Rodriguez v. Miramontes et al

Filing 41

ORDER denying with prejudice 26 Defendant's Motion to Dismiss. Signed by Judge David G Campbell on 6/4/12.(LSP)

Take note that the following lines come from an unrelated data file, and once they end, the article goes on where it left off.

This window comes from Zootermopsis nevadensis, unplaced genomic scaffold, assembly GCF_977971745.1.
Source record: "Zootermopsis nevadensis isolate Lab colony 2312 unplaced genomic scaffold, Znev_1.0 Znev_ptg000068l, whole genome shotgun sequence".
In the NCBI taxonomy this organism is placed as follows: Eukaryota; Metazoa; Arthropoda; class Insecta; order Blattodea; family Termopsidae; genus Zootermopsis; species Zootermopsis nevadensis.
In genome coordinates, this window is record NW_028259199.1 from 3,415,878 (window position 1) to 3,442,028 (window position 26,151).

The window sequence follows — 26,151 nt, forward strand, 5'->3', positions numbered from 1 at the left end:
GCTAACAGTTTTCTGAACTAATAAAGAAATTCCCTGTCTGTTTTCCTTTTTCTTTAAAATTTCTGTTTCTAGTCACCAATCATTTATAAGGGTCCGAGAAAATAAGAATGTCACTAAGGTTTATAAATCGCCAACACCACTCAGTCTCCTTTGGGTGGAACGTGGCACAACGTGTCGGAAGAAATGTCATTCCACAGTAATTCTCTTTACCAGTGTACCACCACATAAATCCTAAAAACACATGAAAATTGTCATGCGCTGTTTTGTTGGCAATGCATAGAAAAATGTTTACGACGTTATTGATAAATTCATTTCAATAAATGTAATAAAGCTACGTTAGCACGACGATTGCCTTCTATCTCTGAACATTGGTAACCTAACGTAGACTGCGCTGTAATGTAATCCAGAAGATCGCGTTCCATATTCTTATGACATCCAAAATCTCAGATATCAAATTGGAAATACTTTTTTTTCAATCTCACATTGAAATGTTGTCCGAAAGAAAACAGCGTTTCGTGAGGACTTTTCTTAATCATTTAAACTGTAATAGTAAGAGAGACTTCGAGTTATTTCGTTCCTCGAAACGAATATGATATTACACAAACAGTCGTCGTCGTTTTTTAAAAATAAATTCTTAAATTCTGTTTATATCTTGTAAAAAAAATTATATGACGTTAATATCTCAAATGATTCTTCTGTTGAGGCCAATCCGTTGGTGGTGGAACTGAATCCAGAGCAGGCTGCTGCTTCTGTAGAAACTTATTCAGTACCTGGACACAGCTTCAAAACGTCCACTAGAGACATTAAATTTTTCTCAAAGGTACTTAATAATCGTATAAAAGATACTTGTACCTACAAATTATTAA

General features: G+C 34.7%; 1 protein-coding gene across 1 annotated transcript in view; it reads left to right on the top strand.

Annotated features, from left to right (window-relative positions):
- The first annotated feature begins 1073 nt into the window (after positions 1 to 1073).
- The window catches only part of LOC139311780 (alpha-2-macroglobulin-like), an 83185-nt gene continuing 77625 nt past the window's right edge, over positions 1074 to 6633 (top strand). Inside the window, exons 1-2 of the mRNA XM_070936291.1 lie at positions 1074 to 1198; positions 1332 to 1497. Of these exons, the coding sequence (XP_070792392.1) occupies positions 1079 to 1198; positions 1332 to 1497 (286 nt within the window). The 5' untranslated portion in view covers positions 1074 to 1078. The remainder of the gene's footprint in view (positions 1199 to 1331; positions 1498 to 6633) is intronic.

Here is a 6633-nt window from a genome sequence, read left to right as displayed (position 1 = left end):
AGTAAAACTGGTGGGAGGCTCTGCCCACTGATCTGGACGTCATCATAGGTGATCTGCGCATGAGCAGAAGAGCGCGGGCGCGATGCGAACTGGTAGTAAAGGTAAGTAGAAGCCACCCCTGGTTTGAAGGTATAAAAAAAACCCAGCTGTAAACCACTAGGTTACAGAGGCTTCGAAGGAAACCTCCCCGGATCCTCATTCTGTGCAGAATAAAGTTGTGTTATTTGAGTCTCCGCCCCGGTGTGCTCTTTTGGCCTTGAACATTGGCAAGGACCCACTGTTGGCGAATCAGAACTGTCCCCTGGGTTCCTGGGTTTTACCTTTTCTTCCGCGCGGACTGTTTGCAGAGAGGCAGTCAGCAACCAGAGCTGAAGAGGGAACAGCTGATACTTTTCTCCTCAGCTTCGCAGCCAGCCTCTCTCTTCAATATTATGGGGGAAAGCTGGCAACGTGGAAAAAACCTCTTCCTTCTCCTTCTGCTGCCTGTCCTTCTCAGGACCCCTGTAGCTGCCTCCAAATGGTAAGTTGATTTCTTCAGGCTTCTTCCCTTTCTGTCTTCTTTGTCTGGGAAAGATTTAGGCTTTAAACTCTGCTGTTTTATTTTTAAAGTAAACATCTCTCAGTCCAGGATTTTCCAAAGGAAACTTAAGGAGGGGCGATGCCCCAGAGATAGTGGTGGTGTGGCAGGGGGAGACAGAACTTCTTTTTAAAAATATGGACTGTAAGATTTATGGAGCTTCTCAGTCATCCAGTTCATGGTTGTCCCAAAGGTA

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1 2 SVK WO 3 4 5 6 IN THE UNITED STATES DISTRICT COURT 7 FOR THE DISTRICT OF ARIZONA 8 Ismael Rodriguez, 9 Plaintiff, 10 v. 11 Unknown Miramontes, et al., 12 Defendants. 13 ) ) ) ) ) ) ) ) ) ) No. CV 11-0926-PHX-DGC (ECV) ORDER 14 Plaintiff Ismael Rodriguez, a California Department of Corrections and Rehabilitation 15 (CDCR) inmate who was confined in the La Palma Correctional Center (LPCC) of the 16 Corrections Corporation of America (CCA), filed a pro se civil rights Complaint pursuant 17 to 42 U.S.C. § 1983. (Doc. 7.) The only remaining Defendant—J. Bustamonte—moves to 18 dismiss the only remaining claim. He asserts that Plaintiff failed to exhaust administrative 19 remedies as required by the Prison Litigation Reform Act (PLRA).1 (Doc. 26.) The Court 20 will deny the motion. 21 I. Background 22 In his First Amended Complaint, Plaintiff alleged that he was incarcerated at LPCC 23 between April 20, 2009 and January 25, 2011. Plaintiff was apparently placed in protective 24 custody (PC) in November 2010 after he was targeted by “Southern Hispanics” as a “snitch.” 25 26 27 28 1 The Court issued a Notice pursuant to Wyatt v. Terhune, 315 F.3d 1108, 1120 n.14 (9th Cir. 2003), advising Plaintiff of his obligation to respond. (Doc. 27.) 1 (Doc. 7.) On December 24, 2010, CO Bustamante2 took Plaintiff from the Administrative 2 Segregation Unit (AdSeg), where he was held, to the exercise yard and placed him in a 3 locked single-person cage for recreation. Unbeknownst to Plaintiff, another inmate had made 4 a hole in the fence between Plaintiff’s cage and the cage adjoining it. Although Bustamonte 5 had responsibility for inspecting the cages before and after each inmate use, he failed to do 6 so. About five minutes after putting Plaintiff in his cage, Bustamonte placed GP inmate 7 Mercado in the adjoining cage. While Bustamonte was standing there, Mercado began 8 attempting to provoke Plaintiff. Mercado told Bustamonte to move him to another cage or 9 he would attack Plaintiff. Bustamonte responded that he did not care what Mercado did, and 10 Mercado asked for more time. Bustamonte left the area in violation of procedures and 11 despite Mercado’s threats. 12 Mercado then unraveled the fence, slipped through the hole into Plaintiff’s cage, and 13 attacked him. Plaintiff contends that officers in the control booth and Bustamante observed 14 Mercado unraveling the fence but deliberately failed to act until three to five minutes into the 15 attack. (Id.) Defendant moves to dismiss on the ground that Plaintiff failed to exhaust his 16 17 administrative remedies as to any claim. (Doc. 26.) Plaintiff opposes the motion.3 18 II. Legal Standard 19 Under the PLRA, a prisoner must exhaust available administrative remedies before 20 bringing a federal action concerning prison conditions. See 42 U.S.C. § 1997e(a); Griffin 21 v. Arpaio, 557 F.3d 1117, 1119 (9th Cir. 2009). Exhaustion is required for all suits about 22 23 24 25 26 27 28 2 In the First Amended Complaint, Plaintiff named Miramontes as a Defendant. (Doc. 7.) Plaintiff was subsequently advised that no such person was employed at LPCC, and the Court granted Plaintiff’s motion to conduct limited discovery regarding that Defendant’s true identity. (Doc. 9, 12, 17.) Thereafter, Bustamente was served. (Doc. 21.) 3 In support of his motion, Defendant submits the affidavit of R. Williams, Grievance Coordinator at LPCC (Doc. 26, Ex. 1, Williams Aff.), with attachment: Grievance Procedures for CDCR Inmates (id., Ex. 1, Attach. A). Plaintiff submits his Response (Doc. 31) and attachments. In addition, Plaintiff attached grievance documents to his First Amended Complaint. (Doc. 7.) -2- 1 prison life, Porter v. Nussle, 534 U.S. 516, 523 (2002), regardless of the type of relief offered 2 through the administrative process, Booth v. Churner, 532 U.S. 731, 741 (2001). A prisoner 3 must complete the administrative review process in accordance with the applicable rules. 4 See Woodford v. Ngo, 548 U.S. 81, 92 (2006). 5 Exhaustion is an affirmative defense. Jones v. Bock, 549 U.S. 199, 212 (2007). Thus, 6 the defendant bears the burden of raising and proving the absence of exhaustion. Wyatt, 315 7 F.3d at 1119. Because exhaustion is a matter of abatement in an unenumerated Rule 12(b) 8 motion, a court may look beyond the pleadings to decide disputed issues of fact. Id. at 1119- 9 20. Further, a court has broad discretion as to the method to be used in resolving the factual 10 dispute. Ritza v. Int’l Longshoremen’s & Warehousemen’s Union, 837 F.2d 365, 369 (9th 11 Cir. 1988) (quotation omitted). 12 III. Parties’ Contentions 13 A. The Grievance Process 14 1. Defendant 15 Defendant asserts that the administrative remedies procedure for CDCR inmates in 16 CCA facilities is set forth in LPCC Policy 14-101, Grievance Procedures for CDCR Inmates. 17 (Doc. 26, Ex. 1, Williams Aff. ¶ 8.) Policy 14-101, effective March 20, 2009, was in effect 18 at the time of Plaintiff’s initial intake at LPCC on April 20, 2009, and at all relevant times, 19 and it is modeled after and incorporates the timelines and requirements of Title 15 of the 20 California Code of Regulations. (Id. ¶¶ 8-9, citing Cal. Code of Regulations 15 § 3084.) 21 The grievance process has four levels. (Id. ¶ 11.) Except for emergency grievances 22 and appeals of CDCR decisions, inmates are to first submit questions, disputes, or complaints 23 to appropriate staff through the facility mail or in person on an Informal Resolution Form 24 (Form 14-101A) within 15 work days of the incident. (Id. ¶ 17.) According to Williams, 25 inmates have been instructed to place Informal Resolutions and Formal Grievances in the 26 grievance box located in each building and each administrative segregation unit. (Id. ¶ 31.) 27 Unless a time extension is granted due to unusual circumstances, a CDCR inmate will receive 28 a response to an informal resolution within 10 working days of submitting Form 14-101A. -3- 1 (Id.) If not satisfied, the inmate can file a Level One formal grievance on Form 14-101B 2 within 15 working days of receipt of the response to his informal resolution, attaching a copy 3 of the informal resolution and response. (Id. ¶ 18.) If the grievance form is completed 4 correctly, the Grievance Coordinator logs it and submits it to the appropriate department. 5 (Id.) The facility Warden or Administrative Duty Officer then reviews each response before 6 it is provided to the inmate. (Id.) Unless unusual circumstances necessitate a time extension, 7 a CDCR inmate will receive a response to a Level One formal grievance within 30 working 8 days of submission of a proper and complete Form 14-101B. (Id.) 9 If an inmate is dissatisfied with the response to the formal grievance, he may, within 10 15 working days of receipt of the response, submit a Level Two appeal to the California Out 11 of State Correctional Facilities (COCF) Appeals Coordinator. (Id. ¶ 20.) If the inmate is still 12 dissatisfied with the COCF decision, he may submit a Level Three formal grievance to the 13 COCF Director within 15 working days of receipt of the Level Two response. (Id. ¶ 21.) 14 In addition, according to Defendant, denial of the grievance process, including not 15 receiving responses to submitted grievances, is a grievable matter. (Id. ¶ 44.) A review of 16 Plaintiff’s grievance log indicates he never initiated the grievance process regarding an 17 inability to receive responses to his grievances or a deficiency with the grievance policy. (Id. 18 ¶ 45.) Plaintiff was not prevented from complying with the exhaustion requirements due to 19 “unlawful policies” at LPCC or for any other reason. If Plaintiff was not getting an answer 20 at the facility level, the next appropriate step would have been to forward his complaint 21 through to California, and there is no evidence he did so. (Id. ¶ 47.) 22 2. Plaintiff 23 Plaintiff asserts that prisoners can use the CDCR administrative process to pursue a 24 citizen’s complaint against CDCR employees. (Doc. 31 at 8, citing 15 CCR § 3084.1(e).) 25 He claims that CDCR 602 procedures apply to citizens complaints with some exceptions and 26 that the 15-day limit does not apply for the initial filing of the appeal; instead, there is a one- 27 year limit for filing appeals regarding employee misconduct. (Doc. 31 at 9, citing 15 CCR 28 § 3391.) In addition, there is no need to seek informal review before filing at the first formal -4- 1 level. (Doc. 31 at 9, citing 15 CCR § 3084.5(a)(3)(G).) An appeal alleging misconduct by 2 a departmental employee must be accompanied by certain documentation. 3 Plaintiff argues that prison officials cannot render the appeals process unavailable 4 through their misconduct, and he argues that the failure to respond to a grievance within the 5 time lines made the remedy unavailable, excusing exhaustion. (Doc. 31 at 4-5.) Plaintiff 6 argues that there is a dispute of fact whether the process was made unavailable by prison 7 officials’ affirmative misconduct. (Id. at 6.) He contends that the Court must accept as true 8 all material allegations in the complaint; he appears to argue that because he discussed his 9 efforts at exhaustion in the First Amended Complaint, the Court must accept his assertions 10 as true. (Id. at 6, 13, 5, 16.) 11 B. The Grievance Documents 12 1. January 11, 2011 Inmate Informal Resolution 13 a. Defendant 14 Defendant notes that Plaintiff allegedly submitted an Informal Resolution on 15 January 11, 2011, which discusses the December 24, 2010 incident and asks for 16 compensation. (Doc. 7 at 26.) Defendant asserts that the grievance log indicates this 17 Informal Resolution was never submitted to the Grievance Coordinator or to her office and 18 that each grievance submitted to the grievance coordinator is date stamped, assigned a log 19 number, and logged in the inmate’s grievance log. (Doc. 26, Williams Aff. ¶ 29.) Plaintiff’s 20 informal resolution does not contain a date stamp or a log number and is not referenced in 21 the Grievance Coordinator’s log. It contains the notation “Rec. by Lt. Ladd.” (Id. ¶ 31.) 22 Defendant argues that although it may have been handed to a Lieutenant, inmates have been 23 instructed to place informal/formal complaints in the grievance box located in each building 24 and in each administrative segregation unit. (Id.) Therefore, this informal resolution was 25 never properly submitted. 26 In addition, Defendant asserts that even if submitted for resolution, it would have been 27 improper because Plaintiff only had 15 days from the incident to file an Informal Resolution. 28 (Id. ¶ 33.) The incident occurred on December 24, 2010, and Plaintiff allegedly submitted -5- 1 it on January 11, 2011, “well past the January 8, 2011 deadline.” (Id.) 2 Defendant also argues that the informal resolution does not contain many of the 3 allegations Plaintiff makes against Defendant in his First Amended Complaint. For example, 4 there is no mention of any failure to protect by Defendant, any mention of the threats 5 allegedly made by Mercado to Plaintiff, or of Defendant’s alleged conspiracy to place 6 Plaintiff next to Mercado. (Doc. 26 at 8.) 7 Plaintiff never followed up his Informal Resolution with a grievance or grievance 8 appeal as require by the LPCC grievance process. (Id., Williams Aff. ¶ 34.) Plaintiff 9 therefore failed to exhaust his available administrative remedies with regards to this allegedly 10 11 submitted informal resolution. (Id.) b. Plaintiff 12 Plaintiff argues that he did not have to file an Informal Resolution, but that he did so. 13 He asserts that it was timely because it must be filed within 15 working days. (Doc. 31 at 14 15.) He asserts that he handed the document to Lt. Ladd because Plaintiff did not have 15 access to the grievance box due to his housing in AdSeg where he was in his cell 23.5 hours 16 per day. He claims that the grievance was received by staff on January 15. (Id. at 16.) As 17 for the contents of the Informal Resolution, Plaintiff claims that in California, the CDCR 18 form requires the inmate to “describe the problem and action requested.” (Id. at 14.) The 19 grievance does not have to contain legal terminology or legal theories unless they are needed 20 to provide notice of the harm. 21 requirements and Defendant submits only the LPCC procedure. (Id. at 15.) 22 c. He argues that he satisfied the California statutory Reply 23 In his Reply, Defendant again argues that nothing on the Informal Resolution form 24 indicates it was ever received by any staff member at the grievance office. (Doc. 32 at 5.) 25 To have properly submitted this grievance, Plaintiff was required to place this informal 26 resolution in the grievance box located in each building and in each administrative 27 segregation unit. Plaintiff never followed up this allegedly submitted informal resolution 28 with a grievance or grievance appeal as required by the LPCC grievance policy. (Id.) Even -6- 1 if Plaintiff had in fact submitted this grievance, it still would have been improper as it was 2 filed late; contrary to Plaintiff’s allegation to the contrary, Plaintiff was required to file this 3 grievance by January 8, 2011. (Id. at 6.) 4 2. February 17, 2011 Letter to Warden 5 Defendant contends that Plaintiff allegedly wrote to Warden McDonald regarding the 6 status of the January 11, 2011 informal resolution; the letter was designated “Inmate Appeal 7 Process and Response.” (Doc. 26 at 9.) Defendant argues that Informal Resolutions and 8 Grievances must be submitted in writing on the appropriate form and that letters to LPCC, 9 the Warden, or the Facility Support Center are not recognized as grievances under Policy 14- 10 101. The letter should have been on a 602 Inmate/Parolee Appeal Form. Level Two Appeals 11 are to be submitted to the COCF Appeals Coordinator, not the Warden. (Id., Willaims Aff. 12 ¶¶ 21, 36.) In addition, Plaintiff’s letter was allegedly submitted on February 17, 2011 but 13 the incident occurred on December 24, 2010. Therefore, Plaintiff submitted this letter past 14 the 30-day time frame. It was not a proper appeal because Plaintiff never properly submitted 15 an Informal Resolution Form 14-101(A) or a Formal Grievance regarding the December 24, 16 2010 incident. (Id. ¶ 37.) 17 Plaintiff asserts that he sent the letter. (Doc. 31 at 11.) 18 3. 19 March 9, 2011 Inmate/Parolee Appeal Screening Form and April 5, 2011 Inmate/Parolee Appeal Screening Form 20 Plaintiff submitted a CDCR 602 Appeal Form and received an Inmate/Parolee Appeal 21 Screening Form (CDCR 695) dated March 9, 2011. (Doc. 7 at 33.) Grievance Coordinator 22 R. Williams advised Plaintiff that he failed to properly submit an appeal because he was 23 using an outdated form (CDCR 602) and told Plaintiff to resubmit it. Plaintiff did not do so. 24 (Doc. 26, Williams Aff. ¶ 40.) Plaintiff submitted a second CDCR 602 Appeal Form and 25 received a second Inmate/Parolee Appeal Screening Form (CDCR 695) dated April 5, 2011, 26 which again advised Plaintiff that he was using an outdated form and that he should resubmit 27 his appeal using the new CDCR Form 22. (Doc. 7 at 36; Doc. 26, Williams Aff. ¶ 41.) 28 Plaintiff failed to do so. (Id.) -7- 1 Plaintiff argues that Williams never mentioned that Plaintiff had failed to file a 2 complaint and that the instruction to resubmit his complaint on a new CDCR form 22 for 3 Informal Response should have been waived due to the claims of misconduct by Defendants. 4 (Doc. 31 at 12.) Moreover, Unit Manager Maryweather told Plaintiff on January 18, 2011, 5 that the appeal sent to Ladd will never be processed. (Id.) 6 4. 7 May 2, 2011 Letter to Grievance Coordinator and Corresponding CDCR 22 Form 8 On May 2, 2011, Plaintiff allegedly sent a letter to Grievance Coordinator Williams 9 regarding the screening form dated April 5, 2011, and he attached a CDCR 22 Appeal Form 10 regarding the December 24 incident. (Doc. 7 at 37.) Defendant asserts that neither document 11 was ever received at LPCC. When CDCR 22 forms are submitted, they are date stamped, 12 assigned grievance numbers and logged in the inmate’s grievance file. The CDCR 22 form 13 is blank, indicating it was never received at LPCC. (Doc. 26, Williams Aff. ¶ 43.) And the 14 letter has no indication, such as a date stamp, of ever being received by the grievance office. 15 (Id.) 16 III. Analysis 17 The Court will deny Defendant’s motion to dismiss. Defendant establishes the 18 existence of an administrative-remedy procedure and that Plaintiff did not completely 19 exhaust his remedies under that procedure. But the Court finds that, on this record, Plaintiff 20 demonstrates a sufficient excuse for not exhausting his remedies.4 21 The Court reviewed the California regulations, in addition to the procedure provided 22 by Defendant, in order to try to understand Plaintiff’s arguments regarding the procedure.5 23 Although Defendant does not discuss changes to the California regulations, the Court’s 24 25 4 The Court need not consider Plaintiff’s Sur-reply. (Doc. 39.) 26 5 27 28 The Court was unable to locate any § 3084.5(a)(3)(G) as relied on by Plaintiff. Such a provision may have been in the version of the regulations that preceded the 2010-2011 changes. But Plaintiff’s argument that he did not have to file an Informal Resolution would not help him because he never filed a formal grievance. -8- 1 research shows that on December 13, 2010, 15 CCR § 3084.1 et seq. was amended as an 2 emergency and was operative January 28, 2011. See e.g., 15 CCR § 3084.1, Historical Note 3 11. The incident about which Plaintiff complains occurred on December 24, 2010. In 4 addition, Plaintiff was transferred from LPCC on January 25, 2011, and was sent to the 5 California State Prison in Los Angeles County. It is unclear whether the new regulations 6 became operative at the time when Plaintiff was to initiate the grievance process or during 7 the process. But the Court need not determine the applicability of the California regulations 8 and changes because applying the grievance procedure proffered by Defendant, the Court 9 finds that Plaintiff filed a proper Informal Resolution to which he received no response. 10 According to Defendant’s evidence, under the LPCC procedure, this effectively made it 11 impossible for Plaintiff to proceed to the next step to exhaust his remedies, thereby excusing 12 proper exhaustion. 13 Defendant argues that the November 15, 2009 Informal Resolution form was not 14 properly submitted, claiming that inmates are advised to file it in the grievance box. In fact, 15 the LPCC procedure states “with the exception of informal resolutions related to medical care 16 and treatment, CDCR inmates are required to submit 14-101A’s through facility mail, or in 17 person, to the appropriate unit staff.” (Doc. 26, Ex. 1, Attach. 1, 14-101.4 N(1)(c).) The 18 “appropriate unit staff” is not further defined. The notation “Rec’d by Lt. Ladd” appears in 19 the upper right-hand corner of the Informal Resolution. (Doc. 7 at 26.) Defendant does not 20 claim that there is no such staff member, nor does Defendant provide an affidavit from Ladd 21 asserting that he did not, in fact, accept the Informal Resolution. In the “date received” 22 section, there is a hand-written note that the document was received on January 15, 2011. 23 Defendant does not dispute the authenticity of this notation. In addition, Defendant offers 24 no evidence suggesting that Ladd was not “appropriate unit staff” to accept the grievance. 25 Even if Ladd was not an “appropriate unit staff,” once he accepted the Informal Resolution, 26 Plaintiff had a right to rely on that as proper submission. Just as prison officials could waive 27 the time frames or other alleged defects, they can, by their conduct, waive a requirement that 28 the grievance be placed in the mailbox or handed to a particular staff member. -9- 1 As for timeliness, the Court finds that Defendant’s assertion that the Informal 2 Resolution was due by January 8 is incorrect. The LPCC grievance procedure clearly states 3 that the Informal Resolution is to be filed within 15 working days of the incident.6 (Doc. 26, 4 Ex. 1, Attach. 1, 14-101.4 N(3)(a).) In the reply, Defendant asserts that the 15 days includes 5 Saturday and Sunday. (Doc. 32, Ex. A, Williams Aff. ¶ 12.) Either Williams is incorrect that 6 working days includes Saturdays and Sundays—Defendant cites nothing in support of that 7 interpretation—or the language of the policy is misleading. The common understanding of 8 “working days” excludes Saturdays, Sundays, and holidays. From December 24, 2010 to 9 January 8, 2011 is 15 calendar days, not 15 working days. 10 Plaintiff asserts that he handed the Informal Resolution to Lt. Ladd on January 11, and 11 the notation on the form acknowledges receipt by Saturday, January 15. The incident 12 occurred on Friday, December 24, 2010. December 25 and 26 fell on Saturday and Sunday. 13 January 1, 2011 fell on a Saturday; therefore, New Year’s Day was observed on Friday 14 December 31, 2010.7 January 1, 2, 8, and 9 also fell on Saturday or Sunday. The Court 15 finds that Plaintiff’s Informal Resolution was timely filed within 15 working days of the 16 incident. 17 The Court also rejects Defendant’s argument that the Informal Resolution does not 18 raise the issue asserted in the First Amended Complaint. It clearly states that Plaintiff is 19 complaining about an incident on December 24, 2010, where he was placed next to an active 20 inmate in the recreation yard, the inmate unraveled the fence and entered Plaintiff’s cage, and 21 a fight ensued. (Doc. 7 at 28.) The grievance need not contain all of the allegations Plaintiff 22 makes against Defendant in his First Amended Complaint, and the conspiracy claim was 23 dismissed on screening. (Doc. 8 at .) The form itself states “description of issue, problem, 24 25 26 27 28 6 Compare the current version of the California regulations, which requires that the inmate submit an appeal within 30 calendar days of the event, 15 CCR § 3084.8 (b)(1), and that the response will be within 30 working days, 15 CCR § 3084.8 (c)(1). 7 See ntry=1&typ; untry=1&typ (Last visited May 30, 2012). - 10 - 1 and proposed solution” and provides only 10 lines for the information. When a prison’s 2 grievance procedures do not specify the requisite level of factual detail, “a grievance suffices 3 if it alerts the prison to the nature of the wrong for which redress is sought.” Griffin v. 4 Arpaio, 557 F.3d 1117, 1120 (9th Cir. 2009). Defendant cites to no language in the 5 grievance procedure specifying the content of the grievance, and the Court is unable to locate 6 any. The Court finds that the Informal Resolution adequately advised prison officials of the 7 nature of the claim in the First Amended Complaint. Thus, the Court finds that Plaintiff 8 timely filed an adequate Informal Resolution. The Court turns to the remainder of the 9 grievance process. 10 As stated, Defendant must demonstrate that there were remedies available to Plaintiff. 11 See Wyatt, 315 F.3d at 1119; see also Brown v. Valoff, 422 F.3d 926, 936-37 (9th Cir. 12 2005). Plaintiff was only required to exhaust available remedies. Brown, 422 F.3d at 936- 13 37. The PLRA’s exhaustion requirement is not absolute, and certain facts may justify 14 exceptions where remedies were effectively unavailable. Nunez v. Duncan, 591 F.3d 1217, 15 1223-24 (9th Cir. 2010). Here, Plaintiff does not dispute that he failed to exhaust all levels 16 of the grievance system, but he maintains that remedies were effectively unavailable. 17 It is undisputed that Plaintiff received no response to the Informal Resolution. 18 Defendant asserts through the Grievance Coordinator that in order to file a Level One Formal 19 Grievance – the next step – the inmate must attach a copy of the Informal Resolution and 20 response to the formal grievance. (Doc. 26, Williams Aff. ¶ 18.) But there was no response 21 to the Informal Resolution. Defendant argues that Plaintiff should have filed a grievance 22 about the alleged failure to respond and that Plaintiff did not do so. (Doc. 26, Ex. 1, Attach. 23 A, 14-101.4 § F(3).) But filing such a grievance is a separate issue and would not, in fact, 24 constitute exhaustion of the original issue for which no response was received. Defendant 25 does not claim otherwise. Filing a grievance about a failure to respond might tend to 26 corroborate that a document was filed, but that is all. Defendant also argues that if Plaintiff 27 received no response, he should have forwarded his complaint through to California. 28 (Doc. 26, Williams Aff. ¶ 47.) But Defendant does not direct the Court to any language in - 11 - 1 the procedure that permits that, and the Court is not able to locate such a provision. 2 Based on Defendant’s own evidence and the facts of this case, the Court holds that 3 failure to respond to the Informal Resolution effectively rendered the remainder of the 4 exhaustion process unavailable. The LPCC grievance process is not like that of the Arizona 5 Department of Corrections, which specifically provides that if no response is received at any 6 level of the grievance procedure, the inmate may proceed to the next step.8 In Sapp v. 7 Kimbrell, the Ninth Circuit cited with approval a Seventh Circuit case holding that prison 8 officials’ failure to respond to a properly filed grievance makes remedies “unavailable” and 9 therefore excuses a failure to exhaust. 623 F. 3d 813, 822 (9th Cir. 2010), citing Dole v. 10 Chandler, 438 F.3d 804, 809, 811 (7th Cir.2006). Moreover, this is not a situation where an 11 inmate claims to have filed a grievance for which he received no response and then takes no 12 action to pursue the matter. Plaintiff filed several inquiries. Although Defendant disputes 13 receipt of at least one inquiry, given the misinformation provided by Defendant regarding the 14 prison’s own grievance process, the Court will resolve any factual disputes about the follow- 15 up in Plaintiff’s favor. See Ritza, 837 F.2d at 369. 16 17 The Court finds that, on this record, Plaintiff establishes that he was excused from exhausting his administrative remedies. 18 IT IS ORDERED: 19 (1) The reference to the Magistrate Judge is withdrawn as to Defendant’s Motion to 20 Dismiss (Doc. 26). 21 (2) Defendant’s Motion to Dismiss (Doc. 26) is denied with prejudice. 22 DATED this 4th day of June, 2012. 23 24 25 26 27 28 8 Arizona Department of Corrections Department Order 802, Inmate Grievance Procedure, 802.01 § 1.11. - 12 -